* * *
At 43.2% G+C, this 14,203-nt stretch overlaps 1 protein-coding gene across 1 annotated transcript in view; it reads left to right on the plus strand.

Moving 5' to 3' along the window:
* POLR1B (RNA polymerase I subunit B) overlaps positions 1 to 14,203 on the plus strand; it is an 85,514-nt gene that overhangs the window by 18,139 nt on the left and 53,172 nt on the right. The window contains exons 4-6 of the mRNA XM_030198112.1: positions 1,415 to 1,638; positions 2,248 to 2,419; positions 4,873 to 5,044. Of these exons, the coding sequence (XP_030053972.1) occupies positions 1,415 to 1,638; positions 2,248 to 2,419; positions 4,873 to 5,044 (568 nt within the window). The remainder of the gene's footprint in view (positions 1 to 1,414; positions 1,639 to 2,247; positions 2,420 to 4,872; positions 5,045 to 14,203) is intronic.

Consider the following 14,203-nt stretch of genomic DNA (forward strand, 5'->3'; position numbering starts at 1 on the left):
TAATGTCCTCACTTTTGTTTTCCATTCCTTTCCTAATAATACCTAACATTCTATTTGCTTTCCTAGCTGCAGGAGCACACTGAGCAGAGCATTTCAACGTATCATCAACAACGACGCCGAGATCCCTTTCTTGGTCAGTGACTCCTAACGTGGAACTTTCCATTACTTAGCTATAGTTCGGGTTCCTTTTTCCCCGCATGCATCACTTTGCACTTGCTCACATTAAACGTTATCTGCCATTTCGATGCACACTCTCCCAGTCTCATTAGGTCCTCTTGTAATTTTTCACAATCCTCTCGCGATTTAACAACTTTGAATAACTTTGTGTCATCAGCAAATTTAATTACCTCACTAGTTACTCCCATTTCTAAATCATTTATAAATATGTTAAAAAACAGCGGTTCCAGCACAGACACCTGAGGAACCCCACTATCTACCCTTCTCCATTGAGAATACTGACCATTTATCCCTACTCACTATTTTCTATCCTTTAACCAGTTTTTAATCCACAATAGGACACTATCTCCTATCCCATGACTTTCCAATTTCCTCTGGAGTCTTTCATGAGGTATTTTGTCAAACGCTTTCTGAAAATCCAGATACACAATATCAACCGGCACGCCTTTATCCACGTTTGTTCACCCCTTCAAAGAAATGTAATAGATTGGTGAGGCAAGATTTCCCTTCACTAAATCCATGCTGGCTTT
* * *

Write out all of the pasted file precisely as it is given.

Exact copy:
At 43.2% G+C, this 14,203-nt stretch overlaps 1 protein-coding gene across 1 annotated transcript in view; it reads left to right on the plus strand.

Moving 5' to 3' along the window:
* POLR1B (RNA polymerase I subunit B) overlaps positions 1 to 14,203 on the plus strand; it is an 85,514-nt gene that overhangs the window by 18,139 nt on the left and 53,172 nt on the right. The window contains exons 4-6 of the mRNA XM_030198112.1: positions 1,415 to 1,638; positions 2,248 to 2,419; positions 4,873 to 5,044. Of these exons, the coding sequence (XP_030053972.1) occupies positions 1,415 to 1,638; positions 2,248 to 2,419; positions 4,873 to 5,044 (568 nt within the window). The remainder of the gene's footprint in view (positions 1 to 1,414; positions 1,639 to 2,247; positions 2,420 to 4,872; positions 5,045 to 14,203) is intronic.

Consider the following 14,203-nt stretch of genomic DNA (forward strand, 5'->3'; position numbering starts at 1 on the left):
TAATGTCCTCACTTTTGTTTTCCATTCCTTTCCTAATAATACCTAACATTCTATTTGCTTTCCTAGCTGCAGGAGCACACTGAGCAGAGCATTTCAACGTATCATCAACAACGACGCCGAGATCCCTTTCTTGGTCAGTGACTCCTAACGTGGAACTTTCCATTACTTAGCTATAGTTCGGGTTCCTTTTTCCCCGCATGCATCACTTTGCACTTGCTCACATTAAACGTTATCTGCCATTTCGATGCACACTCTCCCAGTCTCATTAGGTCCTCTTGTAATTTTTCACAATCCTCTCGCGATTTAACAACTTTGAATAACTTTGTGTCATCAGCAAATTTAATTACCTCACTAGTTACTCCCATTTCTAAATCATTTATAAATATGTTAAAAAACAGCGGTTCCAGCACAGACACCTGAGGAACCCCACTATCTACCCTTCTCCATTGAGAATACTGACCATTTATCCCTACTCACTATTTTCTATCCTTTAACCAGTTTTTAATCCACAATAGGACACTATCTCCTATCCCATGACTTTCCAATTTCCTCTGGAGTCTTTCATGAGGTATTTTGTCAAACGCTTTCTGAAAATCCAGATACACAATATCAACCGGCACGCCTTTATCCACGTTTGTTCACCCCTTCAAAGAAATGTAATAGATTGGTGAGGCAAGATTTCCCTTCACTAAATCCATGCTGGCTTT